Twenty-first century London sprawls over a thousand square miles of southern England, but for most of its history, London proper was packed into a single square mile – a district now known as The City. It had a single bridge, London Bridge, a twenty-arched catastrophe of stone and wood, and an easy target for cheap-shot nursery rhymes.
This was the pocket-sized London that Shakespeare had known. But even as I walked into The City and past the gorgeous south bank reconstruction of his Globe Theatre, it wasn’t Shakespeare I had in mind. Shakespeare’s the right guide for Scottish moors, Danish princes and Italian balconies, but he wrote very little about the city in which he lived and worked. For the best guide to pocket-sized London, we turn to Samuel Pepys.
Like most educated middle-class London males of his time, Pepys was a hard drinker, serial adulterer, fiddler, and Secretary of the Navy. Unlike most of his century-mates, Pepys (not pronounced “peppies,” but for reasons I can’t even guess at, “peeps”) kept a careful diary, a very personal one – without which we’d only know one of the above characteristics, and not really care much about that.
He began his diary on the first of January 1660, recording his thoughts and actions for nearly ten years thereafter without missing a single day. Pepys described navy business, revolutions, plagues, his extramarital affairs, and his bowel movements with equal enthusiasm – often in the same paragraph. “Pulled my wife’s nose in anger, then felt rather ashamed. Screwed the carpenter’s wife again in the afternoon. Army massed north of the Scottish border, Parliament’s future uncertain. Shat twice in good volume before bedtime” is less a paraphrase than you might hope.
Out of deep respect for his wife Elizabeth, Sam limited his adulterous affairs to twelve other women, sorry, thirteen, and went the extra mile by sparing Elizabeth knowledge of all but one.
We do get to hear in detail from his diary how she stumbled on the one. “Elizabeth, coming upstairs suddenly, found me with my main in Deb’s cunny. I was at a wonderful loss upon it, and the girl also.” Deb was their 17-year-old live-in servant. Look, I’m not offering Pepys’ Diary for moral instruction. But he was at a “wonderful loss,” at least, which I’m sure would count for something if only I knew what it meant.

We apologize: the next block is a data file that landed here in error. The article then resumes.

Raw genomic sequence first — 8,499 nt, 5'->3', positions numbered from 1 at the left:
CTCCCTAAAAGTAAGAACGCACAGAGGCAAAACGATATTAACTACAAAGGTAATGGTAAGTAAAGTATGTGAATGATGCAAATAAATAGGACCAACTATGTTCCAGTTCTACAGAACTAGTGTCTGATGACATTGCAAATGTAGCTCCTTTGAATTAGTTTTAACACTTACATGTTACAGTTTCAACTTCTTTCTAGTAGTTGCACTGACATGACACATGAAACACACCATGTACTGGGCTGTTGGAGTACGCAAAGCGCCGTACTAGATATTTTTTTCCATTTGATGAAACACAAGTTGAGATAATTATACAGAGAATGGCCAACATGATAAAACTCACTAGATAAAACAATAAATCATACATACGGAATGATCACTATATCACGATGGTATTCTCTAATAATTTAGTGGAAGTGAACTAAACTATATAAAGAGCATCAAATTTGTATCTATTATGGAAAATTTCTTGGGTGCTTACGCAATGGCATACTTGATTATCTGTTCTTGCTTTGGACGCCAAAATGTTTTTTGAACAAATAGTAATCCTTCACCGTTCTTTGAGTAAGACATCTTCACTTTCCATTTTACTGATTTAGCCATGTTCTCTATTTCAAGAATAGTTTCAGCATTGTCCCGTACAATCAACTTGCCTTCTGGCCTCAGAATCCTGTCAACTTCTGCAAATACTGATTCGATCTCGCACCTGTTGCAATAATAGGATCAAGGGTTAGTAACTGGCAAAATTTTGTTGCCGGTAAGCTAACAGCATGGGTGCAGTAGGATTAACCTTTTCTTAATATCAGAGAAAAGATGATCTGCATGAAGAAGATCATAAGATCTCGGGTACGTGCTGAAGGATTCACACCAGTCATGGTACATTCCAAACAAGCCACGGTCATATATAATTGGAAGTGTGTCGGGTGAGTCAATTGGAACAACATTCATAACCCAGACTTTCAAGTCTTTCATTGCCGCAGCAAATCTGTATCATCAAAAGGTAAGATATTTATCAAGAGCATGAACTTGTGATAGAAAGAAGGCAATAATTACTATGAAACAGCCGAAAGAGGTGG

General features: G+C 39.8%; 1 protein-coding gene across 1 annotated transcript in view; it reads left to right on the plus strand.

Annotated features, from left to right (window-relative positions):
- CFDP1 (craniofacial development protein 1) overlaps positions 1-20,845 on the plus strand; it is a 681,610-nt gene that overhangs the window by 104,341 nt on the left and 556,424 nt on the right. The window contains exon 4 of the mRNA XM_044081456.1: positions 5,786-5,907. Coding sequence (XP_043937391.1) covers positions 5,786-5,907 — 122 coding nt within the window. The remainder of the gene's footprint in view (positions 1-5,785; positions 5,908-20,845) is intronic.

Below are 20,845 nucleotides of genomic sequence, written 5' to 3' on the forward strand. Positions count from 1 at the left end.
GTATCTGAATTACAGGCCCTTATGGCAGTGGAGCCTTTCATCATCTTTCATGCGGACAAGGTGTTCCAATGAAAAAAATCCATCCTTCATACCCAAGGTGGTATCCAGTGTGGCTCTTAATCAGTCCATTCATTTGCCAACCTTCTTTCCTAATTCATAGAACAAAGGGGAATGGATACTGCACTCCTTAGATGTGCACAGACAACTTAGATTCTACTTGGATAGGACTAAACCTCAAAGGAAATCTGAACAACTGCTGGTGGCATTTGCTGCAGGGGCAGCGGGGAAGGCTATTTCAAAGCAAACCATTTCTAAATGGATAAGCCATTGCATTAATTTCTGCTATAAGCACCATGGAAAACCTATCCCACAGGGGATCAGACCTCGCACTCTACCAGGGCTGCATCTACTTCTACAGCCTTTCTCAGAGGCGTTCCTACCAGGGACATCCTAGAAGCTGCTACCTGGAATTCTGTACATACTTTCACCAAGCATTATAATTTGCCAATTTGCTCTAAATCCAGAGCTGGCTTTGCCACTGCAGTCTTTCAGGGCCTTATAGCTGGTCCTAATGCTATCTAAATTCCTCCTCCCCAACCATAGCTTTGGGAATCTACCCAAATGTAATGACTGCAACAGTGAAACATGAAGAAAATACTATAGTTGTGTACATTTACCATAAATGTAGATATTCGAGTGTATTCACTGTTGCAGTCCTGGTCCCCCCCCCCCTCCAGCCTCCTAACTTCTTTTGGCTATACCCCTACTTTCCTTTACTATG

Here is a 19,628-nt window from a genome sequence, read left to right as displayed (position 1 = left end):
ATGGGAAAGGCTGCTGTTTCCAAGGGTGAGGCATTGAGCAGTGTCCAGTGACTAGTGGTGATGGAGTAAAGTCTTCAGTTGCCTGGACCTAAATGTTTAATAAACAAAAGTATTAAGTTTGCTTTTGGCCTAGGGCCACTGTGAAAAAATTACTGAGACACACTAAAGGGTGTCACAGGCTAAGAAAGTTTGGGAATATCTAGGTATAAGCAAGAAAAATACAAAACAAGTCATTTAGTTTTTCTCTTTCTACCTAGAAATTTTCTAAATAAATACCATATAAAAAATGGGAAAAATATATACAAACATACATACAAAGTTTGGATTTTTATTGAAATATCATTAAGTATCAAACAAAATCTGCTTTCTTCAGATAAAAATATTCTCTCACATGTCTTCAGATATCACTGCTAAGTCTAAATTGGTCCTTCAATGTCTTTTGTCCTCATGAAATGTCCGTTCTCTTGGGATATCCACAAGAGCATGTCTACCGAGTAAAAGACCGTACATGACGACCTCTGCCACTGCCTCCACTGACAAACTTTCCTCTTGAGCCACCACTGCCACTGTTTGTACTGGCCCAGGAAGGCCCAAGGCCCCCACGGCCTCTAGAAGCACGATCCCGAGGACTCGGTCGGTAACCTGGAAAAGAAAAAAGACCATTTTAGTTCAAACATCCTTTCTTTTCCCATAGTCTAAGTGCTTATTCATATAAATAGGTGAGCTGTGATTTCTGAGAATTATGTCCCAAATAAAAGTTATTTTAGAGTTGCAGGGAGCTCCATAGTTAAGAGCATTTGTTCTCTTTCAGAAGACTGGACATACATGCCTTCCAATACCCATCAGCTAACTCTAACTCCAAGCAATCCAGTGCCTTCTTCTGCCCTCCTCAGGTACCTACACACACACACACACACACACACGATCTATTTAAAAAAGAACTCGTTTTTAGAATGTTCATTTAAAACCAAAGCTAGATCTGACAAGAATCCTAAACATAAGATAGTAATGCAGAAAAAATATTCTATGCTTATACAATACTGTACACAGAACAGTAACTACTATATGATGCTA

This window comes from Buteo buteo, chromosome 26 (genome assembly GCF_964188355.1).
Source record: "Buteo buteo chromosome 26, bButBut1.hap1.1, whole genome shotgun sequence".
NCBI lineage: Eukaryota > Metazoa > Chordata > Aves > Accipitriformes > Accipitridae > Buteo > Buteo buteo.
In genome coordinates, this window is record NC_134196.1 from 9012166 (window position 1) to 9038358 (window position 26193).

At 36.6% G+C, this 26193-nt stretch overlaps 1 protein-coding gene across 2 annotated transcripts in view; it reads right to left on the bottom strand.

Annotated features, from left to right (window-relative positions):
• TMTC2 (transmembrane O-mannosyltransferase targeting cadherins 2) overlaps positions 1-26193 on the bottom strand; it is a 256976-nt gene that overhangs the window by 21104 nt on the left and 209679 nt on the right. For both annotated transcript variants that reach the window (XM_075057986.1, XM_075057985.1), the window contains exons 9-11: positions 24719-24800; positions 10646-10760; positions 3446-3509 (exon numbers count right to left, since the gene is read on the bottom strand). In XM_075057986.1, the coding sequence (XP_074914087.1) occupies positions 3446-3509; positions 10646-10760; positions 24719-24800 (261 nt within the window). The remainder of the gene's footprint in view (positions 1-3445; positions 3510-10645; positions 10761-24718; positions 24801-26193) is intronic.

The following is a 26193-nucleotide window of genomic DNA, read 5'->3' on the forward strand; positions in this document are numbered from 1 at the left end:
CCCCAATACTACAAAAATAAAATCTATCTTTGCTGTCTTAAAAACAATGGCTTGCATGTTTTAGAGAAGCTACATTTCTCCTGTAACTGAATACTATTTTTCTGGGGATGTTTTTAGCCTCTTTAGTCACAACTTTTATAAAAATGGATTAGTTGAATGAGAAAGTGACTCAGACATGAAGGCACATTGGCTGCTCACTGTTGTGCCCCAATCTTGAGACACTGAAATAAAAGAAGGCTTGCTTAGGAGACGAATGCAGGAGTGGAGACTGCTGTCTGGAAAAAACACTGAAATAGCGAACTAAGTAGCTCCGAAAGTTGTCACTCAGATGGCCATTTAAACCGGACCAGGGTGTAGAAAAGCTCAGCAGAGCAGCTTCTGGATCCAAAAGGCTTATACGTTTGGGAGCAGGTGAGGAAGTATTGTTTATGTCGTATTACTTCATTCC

There were many other ways in which he was good and kind and noble, which I’ll spare you. But more than any message, it’s the combination of who Pepys was during the diary years – a broke, newlywed clerk who climbed to the top of the British Admiralty – and the fact that those nine years included some of the most astonishing moments in English history: the restoration of the monarchy after Cromwell’s Commonwealth, the Great Plague of 1665 and the Great London Fire of 1666. Sam Pepys was not only alive but center stage for all of these, a 17th century Forrest Gump, but with the intellect and literacy to find analogies to life even more compelling than a box of chocolates.
Add to those the fact that he wrote engagingly, perceptively and well, and you’ve got a unique historical treasure so irreplaceably precious that posterity would surely want to be damn careful not to lose or alter one damn word. (Hold that thought.) Now add the fact that Pepys lived near the Tower and walked along the Thames to his office in Greenwich for much of his career and… well, you might see why I’d be giddily obsessed with Pepys and his diary right about now.
 Euphemism for “winkie.”
 Entry for 25 Oct 1668.—Ed.
 Don’t let the names fool you. Neither the plague nor the fire was all that great. Quite the contrary, some would say.
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